Behaviour 2019
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Automatically classifying animal calls from acoustic collars – meerkat case study  
Kiran L Dhanjal-Adams1,2, Mathieu Duteil1,2, Baptiste Averly1,2,4, Vlad Demartsev1,2,4, Marta B. Manser3,4, Dan Stowell5, Ariana Strandburg-Peshkin1,2,4,7, Marie A. Roch6,7. 1University of Konstanz, Konstanz, Tip: Search for English results only. You can specify your search language Baden-Württemberg, Germany; 2Max Planck Institute of Animal Behavior, Konstanz, Baden-Württemberg, Germany; 3University of Zurich, Zurich, Zürich, Switzerland; 4Kalahari Meerkat Project, Van Zylsrus, Northern Cape, South Africa; 5Tilburg University, Tilburg, Tilburg, Netherlands; 6San Diego State University, San Diego, California, United States; 7shared last author, N/A, N/A, United States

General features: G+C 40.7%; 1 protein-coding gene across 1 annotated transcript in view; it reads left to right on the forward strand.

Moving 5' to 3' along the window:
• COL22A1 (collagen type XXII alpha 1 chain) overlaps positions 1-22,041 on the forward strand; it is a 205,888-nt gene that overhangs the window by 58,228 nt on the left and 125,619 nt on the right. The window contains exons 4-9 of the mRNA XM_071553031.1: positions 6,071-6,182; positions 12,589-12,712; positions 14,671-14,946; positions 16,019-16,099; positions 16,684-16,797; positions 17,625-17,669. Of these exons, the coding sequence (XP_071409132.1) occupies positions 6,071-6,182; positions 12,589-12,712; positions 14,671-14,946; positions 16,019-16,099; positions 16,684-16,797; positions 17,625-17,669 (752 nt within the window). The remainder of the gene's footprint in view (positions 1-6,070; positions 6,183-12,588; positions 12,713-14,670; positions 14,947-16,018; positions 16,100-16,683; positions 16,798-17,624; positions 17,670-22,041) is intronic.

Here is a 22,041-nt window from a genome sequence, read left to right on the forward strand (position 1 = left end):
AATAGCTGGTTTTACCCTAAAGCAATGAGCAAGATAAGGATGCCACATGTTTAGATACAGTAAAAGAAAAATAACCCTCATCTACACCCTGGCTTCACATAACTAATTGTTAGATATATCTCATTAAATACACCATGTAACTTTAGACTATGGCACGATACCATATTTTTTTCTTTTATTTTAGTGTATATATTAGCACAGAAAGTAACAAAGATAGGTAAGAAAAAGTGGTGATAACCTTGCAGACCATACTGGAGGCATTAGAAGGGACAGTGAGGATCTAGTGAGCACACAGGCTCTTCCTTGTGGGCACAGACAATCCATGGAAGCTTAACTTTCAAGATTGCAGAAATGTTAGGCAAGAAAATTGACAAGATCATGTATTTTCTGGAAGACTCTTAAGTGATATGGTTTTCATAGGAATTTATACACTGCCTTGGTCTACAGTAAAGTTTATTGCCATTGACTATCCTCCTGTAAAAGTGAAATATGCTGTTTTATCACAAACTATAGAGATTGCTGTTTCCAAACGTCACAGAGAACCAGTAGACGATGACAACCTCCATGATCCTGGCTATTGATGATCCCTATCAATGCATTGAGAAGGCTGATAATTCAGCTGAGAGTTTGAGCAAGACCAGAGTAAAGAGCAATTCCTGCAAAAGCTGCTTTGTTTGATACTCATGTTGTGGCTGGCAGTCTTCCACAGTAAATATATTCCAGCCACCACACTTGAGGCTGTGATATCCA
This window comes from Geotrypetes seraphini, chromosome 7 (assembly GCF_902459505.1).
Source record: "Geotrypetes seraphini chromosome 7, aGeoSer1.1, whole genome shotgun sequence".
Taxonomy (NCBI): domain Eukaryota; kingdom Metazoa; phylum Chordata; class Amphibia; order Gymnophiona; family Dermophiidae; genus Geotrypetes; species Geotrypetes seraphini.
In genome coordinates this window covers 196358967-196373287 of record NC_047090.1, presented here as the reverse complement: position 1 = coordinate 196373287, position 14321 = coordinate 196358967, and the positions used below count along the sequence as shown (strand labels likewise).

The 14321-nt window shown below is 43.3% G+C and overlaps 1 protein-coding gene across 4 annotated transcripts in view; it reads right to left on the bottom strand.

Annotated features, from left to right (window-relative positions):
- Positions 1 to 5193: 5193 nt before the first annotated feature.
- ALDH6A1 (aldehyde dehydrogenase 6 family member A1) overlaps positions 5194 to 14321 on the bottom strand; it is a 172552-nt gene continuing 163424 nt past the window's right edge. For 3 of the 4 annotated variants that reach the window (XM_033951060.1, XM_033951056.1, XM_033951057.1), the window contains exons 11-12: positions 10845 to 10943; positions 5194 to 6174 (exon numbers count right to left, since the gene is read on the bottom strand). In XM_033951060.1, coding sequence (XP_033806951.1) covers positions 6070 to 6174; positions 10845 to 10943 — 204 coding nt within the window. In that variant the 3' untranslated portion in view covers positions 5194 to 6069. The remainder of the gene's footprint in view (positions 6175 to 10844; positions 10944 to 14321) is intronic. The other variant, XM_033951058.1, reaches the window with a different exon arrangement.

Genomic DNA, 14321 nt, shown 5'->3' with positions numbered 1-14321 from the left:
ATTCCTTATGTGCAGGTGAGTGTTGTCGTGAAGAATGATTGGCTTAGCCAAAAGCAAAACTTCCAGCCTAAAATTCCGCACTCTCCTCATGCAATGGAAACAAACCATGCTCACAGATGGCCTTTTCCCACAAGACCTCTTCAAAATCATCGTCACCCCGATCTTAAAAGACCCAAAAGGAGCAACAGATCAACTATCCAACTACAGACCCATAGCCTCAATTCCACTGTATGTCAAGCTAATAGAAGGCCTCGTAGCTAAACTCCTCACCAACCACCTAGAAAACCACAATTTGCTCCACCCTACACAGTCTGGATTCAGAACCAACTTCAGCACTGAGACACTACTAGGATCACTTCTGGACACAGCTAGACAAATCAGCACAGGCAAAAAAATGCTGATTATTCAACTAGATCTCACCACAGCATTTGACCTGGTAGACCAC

Understanding group decision-making in mobile species is complex. The integration of both GPS and acoustic sensors into tags deployed on group members can help us systematically quantify communication between individuals as well as their movement responses - based on who is calling, the context of the call, and how the group reacts. However, the resulting datasets are very large, and the manual identification and classification of calls is both time and labor consuming. Here, we present a supervised machine learning tool focused on detecting call types in field recordings with variable signal to noise ratios. We trained a convolutional neural network to extract features from spectrograms. Bidirectional gated recurrent units learned temporal structure from these features, and a final feed-forward network predicted call type. We also used data augmentation to increase the number of training examples for underrepresented call types. We illustrate the method on entire meerkat groups. The method allows us to view animal communication in a continuous fashion to better understand the social context in which the calls are made to better understand collective decision-making